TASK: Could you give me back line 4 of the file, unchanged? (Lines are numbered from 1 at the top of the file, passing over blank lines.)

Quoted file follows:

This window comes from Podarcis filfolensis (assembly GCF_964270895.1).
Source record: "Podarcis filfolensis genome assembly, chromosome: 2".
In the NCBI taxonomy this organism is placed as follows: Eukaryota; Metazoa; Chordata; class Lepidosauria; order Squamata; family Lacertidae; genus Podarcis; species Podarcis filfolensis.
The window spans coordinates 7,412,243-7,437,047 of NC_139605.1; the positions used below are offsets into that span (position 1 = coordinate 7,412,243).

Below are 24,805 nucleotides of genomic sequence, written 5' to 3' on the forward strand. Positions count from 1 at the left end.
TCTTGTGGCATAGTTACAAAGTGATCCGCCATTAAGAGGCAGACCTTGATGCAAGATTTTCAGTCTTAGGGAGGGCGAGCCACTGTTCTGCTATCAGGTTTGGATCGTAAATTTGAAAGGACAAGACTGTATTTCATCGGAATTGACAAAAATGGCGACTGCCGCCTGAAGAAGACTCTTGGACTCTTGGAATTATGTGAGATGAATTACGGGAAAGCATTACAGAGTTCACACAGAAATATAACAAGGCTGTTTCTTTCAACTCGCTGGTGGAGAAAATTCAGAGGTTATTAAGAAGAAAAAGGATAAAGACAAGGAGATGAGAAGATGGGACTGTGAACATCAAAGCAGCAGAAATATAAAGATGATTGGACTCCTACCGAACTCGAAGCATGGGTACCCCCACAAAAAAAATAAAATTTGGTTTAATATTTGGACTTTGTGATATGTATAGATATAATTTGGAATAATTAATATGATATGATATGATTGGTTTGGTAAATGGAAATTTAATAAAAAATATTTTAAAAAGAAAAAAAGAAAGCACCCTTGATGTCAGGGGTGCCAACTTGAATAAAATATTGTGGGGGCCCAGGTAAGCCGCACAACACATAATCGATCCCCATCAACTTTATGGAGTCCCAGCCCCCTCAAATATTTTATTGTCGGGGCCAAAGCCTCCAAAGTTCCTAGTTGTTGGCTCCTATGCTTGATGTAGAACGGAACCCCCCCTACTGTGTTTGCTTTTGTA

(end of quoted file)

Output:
The window spans coordinates 7,412,243-7,437,047 of NC_139605.1; the positions used below are offsets into that span (position 1 = coordinate 7,412,243).